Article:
So, if the South was exporting cotton to England that was used to fuel the industrial revolution, it mattered less than the god-damned palm-leaf hats? Why? Because the people making them were being paid a wage while the men and women picking cotton were not? Does any of this make sense?

While it may be a couple of months before I get around to the 3 NHC books alluded to above, I decided to download the new book “Slavery’s Capitalism: A New History of American Economic Development” co-edited by Sven Beckert and Seth Rockman since a couple of the articles were relevant to the question of the exclusivity of Northern capitalism. A Kindle version of the book is $15.12 and well worth it if you are interested in these questions. I only shelled out the dough for it because it had been checked out of the Columbia library.

Post’s argument is that once the farms of the north ceased being “yeoman” (producing goods mostly for household consumption with any surplus sold in the market) and became capitalist, this led to an explosion of innovation, especially in farm machinery. In contrast, the “non-capitalist” plantations just ambled along content to use slaves. I would imagine that most people would look at Cyrus McCormick’s reaper as the product of such competition. In the chapter titled “An International Harvest: the Second Slavery, the Virginia-Brazil Connections, and the Development of the McCormick Reaper”, University of Georgia historian Daniel Rood reveals that the machine was actually invented on a slave plantation in Virginia. Imagine that!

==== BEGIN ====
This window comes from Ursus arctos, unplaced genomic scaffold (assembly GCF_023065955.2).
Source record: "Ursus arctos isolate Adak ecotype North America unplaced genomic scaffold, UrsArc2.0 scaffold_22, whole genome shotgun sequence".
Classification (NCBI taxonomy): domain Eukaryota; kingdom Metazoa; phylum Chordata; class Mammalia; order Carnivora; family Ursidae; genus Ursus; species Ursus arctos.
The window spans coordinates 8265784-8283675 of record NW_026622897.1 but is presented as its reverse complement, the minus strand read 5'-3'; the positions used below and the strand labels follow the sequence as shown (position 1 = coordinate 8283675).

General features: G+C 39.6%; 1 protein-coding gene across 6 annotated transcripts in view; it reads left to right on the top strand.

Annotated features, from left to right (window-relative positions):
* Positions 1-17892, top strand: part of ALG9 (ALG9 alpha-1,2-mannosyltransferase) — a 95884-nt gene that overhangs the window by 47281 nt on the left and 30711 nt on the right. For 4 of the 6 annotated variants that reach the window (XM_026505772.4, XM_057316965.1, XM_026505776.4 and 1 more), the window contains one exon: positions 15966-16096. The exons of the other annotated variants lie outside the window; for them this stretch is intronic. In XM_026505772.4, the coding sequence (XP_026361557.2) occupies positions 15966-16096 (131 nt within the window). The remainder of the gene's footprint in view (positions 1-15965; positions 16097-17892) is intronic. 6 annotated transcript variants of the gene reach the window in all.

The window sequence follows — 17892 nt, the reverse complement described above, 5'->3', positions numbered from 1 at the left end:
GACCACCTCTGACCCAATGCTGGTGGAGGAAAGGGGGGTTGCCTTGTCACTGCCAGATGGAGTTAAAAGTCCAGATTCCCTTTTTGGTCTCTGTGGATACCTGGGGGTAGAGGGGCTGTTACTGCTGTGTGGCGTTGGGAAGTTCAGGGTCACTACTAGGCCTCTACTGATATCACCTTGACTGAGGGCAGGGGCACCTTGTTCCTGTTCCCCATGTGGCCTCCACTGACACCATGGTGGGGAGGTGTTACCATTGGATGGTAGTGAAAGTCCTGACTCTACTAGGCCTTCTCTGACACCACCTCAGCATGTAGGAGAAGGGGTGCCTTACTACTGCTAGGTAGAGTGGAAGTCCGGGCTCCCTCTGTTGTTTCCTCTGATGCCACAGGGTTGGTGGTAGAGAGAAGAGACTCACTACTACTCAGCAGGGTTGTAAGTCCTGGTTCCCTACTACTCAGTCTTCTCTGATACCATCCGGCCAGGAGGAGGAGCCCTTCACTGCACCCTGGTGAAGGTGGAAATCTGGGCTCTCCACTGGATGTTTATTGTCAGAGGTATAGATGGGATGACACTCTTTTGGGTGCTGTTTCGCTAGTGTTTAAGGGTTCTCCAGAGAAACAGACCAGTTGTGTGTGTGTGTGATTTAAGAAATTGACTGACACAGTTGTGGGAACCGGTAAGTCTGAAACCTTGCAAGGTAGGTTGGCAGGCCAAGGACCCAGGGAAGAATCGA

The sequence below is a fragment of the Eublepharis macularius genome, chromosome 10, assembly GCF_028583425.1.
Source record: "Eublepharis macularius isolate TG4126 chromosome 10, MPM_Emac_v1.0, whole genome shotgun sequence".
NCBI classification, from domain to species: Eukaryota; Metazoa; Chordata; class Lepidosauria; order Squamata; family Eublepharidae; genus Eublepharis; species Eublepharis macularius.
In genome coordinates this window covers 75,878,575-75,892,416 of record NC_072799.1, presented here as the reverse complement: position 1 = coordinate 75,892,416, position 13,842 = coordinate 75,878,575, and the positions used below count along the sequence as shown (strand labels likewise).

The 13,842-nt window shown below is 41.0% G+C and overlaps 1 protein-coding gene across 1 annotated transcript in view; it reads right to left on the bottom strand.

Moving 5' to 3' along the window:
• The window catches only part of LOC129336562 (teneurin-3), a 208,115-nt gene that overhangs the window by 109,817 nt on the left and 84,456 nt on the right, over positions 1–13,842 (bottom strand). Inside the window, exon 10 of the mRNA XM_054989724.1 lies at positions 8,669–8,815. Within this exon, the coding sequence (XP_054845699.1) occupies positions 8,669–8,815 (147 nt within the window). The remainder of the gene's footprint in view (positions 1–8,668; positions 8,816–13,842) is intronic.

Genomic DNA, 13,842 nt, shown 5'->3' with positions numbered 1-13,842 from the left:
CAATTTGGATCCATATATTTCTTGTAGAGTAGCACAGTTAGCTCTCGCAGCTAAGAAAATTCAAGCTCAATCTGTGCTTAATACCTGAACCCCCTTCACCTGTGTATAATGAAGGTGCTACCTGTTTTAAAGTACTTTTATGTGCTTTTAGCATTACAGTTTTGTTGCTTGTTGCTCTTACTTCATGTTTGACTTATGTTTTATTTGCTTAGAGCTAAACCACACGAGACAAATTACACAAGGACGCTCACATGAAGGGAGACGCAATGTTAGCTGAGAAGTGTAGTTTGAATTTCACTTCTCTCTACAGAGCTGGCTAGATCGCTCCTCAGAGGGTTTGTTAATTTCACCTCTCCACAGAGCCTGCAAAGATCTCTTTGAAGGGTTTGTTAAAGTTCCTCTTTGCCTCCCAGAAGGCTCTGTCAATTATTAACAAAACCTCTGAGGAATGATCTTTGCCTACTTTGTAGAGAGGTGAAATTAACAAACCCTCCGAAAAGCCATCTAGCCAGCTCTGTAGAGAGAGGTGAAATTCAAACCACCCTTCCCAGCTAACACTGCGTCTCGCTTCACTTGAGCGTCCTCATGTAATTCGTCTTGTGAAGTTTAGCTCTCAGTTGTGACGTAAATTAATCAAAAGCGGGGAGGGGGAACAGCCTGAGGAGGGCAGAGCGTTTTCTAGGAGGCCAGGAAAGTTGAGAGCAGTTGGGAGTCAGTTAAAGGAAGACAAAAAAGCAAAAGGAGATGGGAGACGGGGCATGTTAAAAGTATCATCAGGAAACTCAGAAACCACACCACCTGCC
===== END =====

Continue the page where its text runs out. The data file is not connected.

In the 30 years before the Civil War, Brazil became the number one export market for American wheat flour and no city in the USA produced more wheat flour than Richmond, Virginia.

Furthermore, despite being a slave state, technical innovation in Virginia was equal to any “free” state in the North. Since wheat production was lucrative, land tended to be bought from small proprietors and turned into vast plantations that had the capitalization to innovate. Planters experimented with new techniques as well as coercing field hands. In other words, they were both keen on improving output both through invention and the whip. They used five-field rotation, imported guano (bat shit) from Latin America for fertilization, marling (another kind of fertilizer) and looked to Edmund Ruffin for guidance. Known as America’s best-known advocate of agricultural improvement (a term found liberally in Brennerite literature), Ruffin was a Virginia planter who marketed upwards of 5,000 bushels of wheat a year.